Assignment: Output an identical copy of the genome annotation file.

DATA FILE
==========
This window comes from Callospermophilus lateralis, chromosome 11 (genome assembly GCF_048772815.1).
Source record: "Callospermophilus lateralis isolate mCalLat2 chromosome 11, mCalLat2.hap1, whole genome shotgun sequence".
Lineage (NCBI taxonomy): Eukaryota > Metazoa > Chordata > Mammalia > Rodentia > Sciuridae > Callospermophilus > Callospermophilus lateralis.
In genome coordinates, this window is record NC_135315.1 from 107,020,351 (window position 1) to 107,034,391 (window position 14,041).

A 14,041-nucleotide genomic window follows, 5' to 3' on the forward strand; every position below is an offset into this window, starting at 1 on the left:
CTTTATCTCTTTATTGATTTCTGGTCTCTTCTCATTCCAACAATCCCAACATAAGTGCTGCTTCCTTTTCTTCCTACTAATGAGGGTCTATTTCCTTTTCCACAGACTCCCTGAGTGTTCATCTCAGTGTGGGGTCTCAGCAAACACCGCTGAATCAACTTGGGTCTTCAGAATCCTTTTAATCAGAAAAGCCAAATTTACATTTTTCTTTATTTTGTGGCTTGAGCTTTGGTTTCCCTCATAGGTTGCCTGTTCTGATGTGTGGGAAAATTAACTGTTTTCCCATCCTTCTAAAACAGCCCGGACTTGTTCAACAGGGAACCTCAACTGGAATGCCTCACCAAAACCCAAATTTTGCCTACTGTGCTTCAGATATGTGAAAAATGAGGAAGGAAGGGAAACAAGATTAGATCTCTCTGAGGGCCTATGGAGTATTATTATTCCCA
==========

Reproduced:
This window comes from Callospermophilus lateralis, chromosome 11 (genome assembly GCF_048772815.1).
Source record: "Callospermophilus lateralis isolate mCalLat2 chromosome 11, mCalLat2.hap1, whole genome shotgun sequence".
Lineage (NCBI taxonomy): Eukaryota > Metazoa > Chordata > Mammalia > Rodentia > Sciuridae > Callospermophilus > Callospermophilus lateralis.
In genome coordinates, this window is record NC_135315.1 from 107,020,351 (window position 1) to 107,034,391 (window position 14,041).

A 14,041-nucleotide genomic window follows, 5' to 3' on the forward strand; every position below is an offset into this window, starting at 1 on the left:
CTTTATCTCTTTATTGATTTCTGGTCTCTTCTCATTCCAACAATCCCAACATAAGTGCTGCTTCCTTTTCTTCCTACTAATGAGGGTCTATTTCCTTTTCCACAGACTCCCTGAGTGTTCATCTCAGTGTGGGGTCTCAGCAAACACCGCTGAATCAACTTGGGTCTTCAGAATCCTTTTAATCAGAAAAGCCAAATTTACATTTTTCTTTATTTTGTGGCTTGAGCTTTGGTTTCCCTCATAGGTTGCCTGTTCTGATGTGTGGGAAAATTAACTGTTTTCCCATCCTTCTAAAACAGCCCGGACTTGTTCAACAGGGAACCTCAACTGGAATGCCTCACCAAAACCCAAATTTTGCCTACTGTGCTTCAGATATGTGAAAAATGAGGAAGGAAGGGAAACAAGATTAGATCTCTCTGAGGGCCTATGGAGTATTATTATTCCCA